Creatine supplementation is perhaps the most popular sports supplement, and when something gets to be as large as it is people tend to worry about every small possible side effect. When it comes to creatine there was initially concern about how it affected the kidneys because:
(1) Generally speaking, the kidneys are a major detoxifying organ that are going to interact with whatever you put in your body. Creatine is going to meet the kidneys eventually if it is managed to be absorbed from the intestines
(2) Creatine is known to be processed by the kidneys, and the metabolite (break down product) known as creatinine can be measured in urine
Ingesting creatine will increase the amount of creatinine in the urine, which makes sense since you're consuming something that is broken down and needs to be processed from the body. However, measuring creatinine in the urine used to be the gold standard of assessing kidney damage; does the increase in creatinine seen with creatine supplementation mean that the kidneys are being damaged or does it an observation error?
All current evidence shows that, for people with healthy kidneys, creatine does not impair their kidney health in any way. The evidence is collected in the [Human Effects Matrix using studies that measure other aspects of kidney health and see that they are essentially unchanged, meaning that creatinine is the only biomarker that is altered from creatine ingestion and it is considered to be harmless.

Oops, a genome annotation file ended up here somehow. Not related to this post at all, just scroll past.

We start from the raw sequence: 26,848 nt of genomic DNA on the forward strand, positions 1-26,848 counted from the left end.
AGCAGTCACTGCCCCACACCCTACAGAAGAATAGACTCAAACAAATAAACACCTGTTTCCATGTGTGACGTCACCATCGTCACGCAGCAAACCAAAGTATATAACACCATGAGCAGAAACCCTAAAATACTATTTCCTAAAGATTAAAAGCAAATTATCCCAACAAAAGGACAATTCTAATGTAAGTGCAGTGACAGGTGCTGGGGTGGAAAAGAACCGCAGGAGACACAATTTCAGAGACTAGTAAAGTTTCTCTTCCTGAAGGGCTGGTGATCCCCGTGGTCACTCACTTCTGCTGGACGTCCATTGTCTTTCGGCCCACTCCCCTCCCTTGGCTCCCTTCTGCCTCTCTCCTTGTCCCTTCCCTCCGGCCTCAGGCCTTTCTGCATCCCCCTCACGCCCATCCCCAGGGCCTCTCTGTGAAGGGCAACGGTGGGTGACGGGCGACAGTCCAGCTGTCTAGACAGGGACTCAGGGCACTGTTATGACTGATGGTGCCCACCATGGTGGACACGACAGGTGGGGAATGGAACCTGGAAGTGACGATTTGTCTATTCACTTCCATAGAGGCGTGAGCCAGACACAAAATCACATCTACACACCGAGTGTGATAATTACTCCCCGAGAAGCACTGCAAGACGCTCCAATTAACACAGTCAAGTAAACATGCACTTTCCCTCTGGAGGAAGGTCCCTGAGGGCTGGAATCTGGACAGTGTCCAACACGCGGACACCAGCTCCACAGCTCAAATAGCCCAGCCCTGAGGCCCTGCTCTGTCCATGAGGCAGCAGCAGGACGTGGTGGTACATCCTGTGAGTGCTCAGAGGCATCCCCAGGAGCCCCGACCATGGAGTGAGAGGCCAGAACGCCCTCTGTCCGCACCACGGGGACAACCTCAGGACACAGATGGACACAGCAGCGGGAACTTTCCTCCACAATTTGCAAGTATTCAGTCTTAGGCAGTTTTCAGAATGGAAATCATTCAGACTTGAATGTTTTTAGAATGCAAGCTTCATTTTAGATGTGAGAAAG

There is even evidence where in situations where the kidneys do not function optimally, such as this study in a man taking a large dose of creatine (20 grams) while only having one kidney functioning, there is still no damage seen. However, even if the evidence currently states you can take creatine with poor renal function you should still notify your doctor before taking supplements.
The only potential harm from creatine on the kidneys, which is currently theoretical (based on case studies), are in cases where somebody has a kidney disorder that is being treated with diuretics. In some medical conditions diuretics can help the patient and consuming anything that increases water retention can work against the drug; creatine, as an osmolyte, may very well increase water retention and work against diuretics.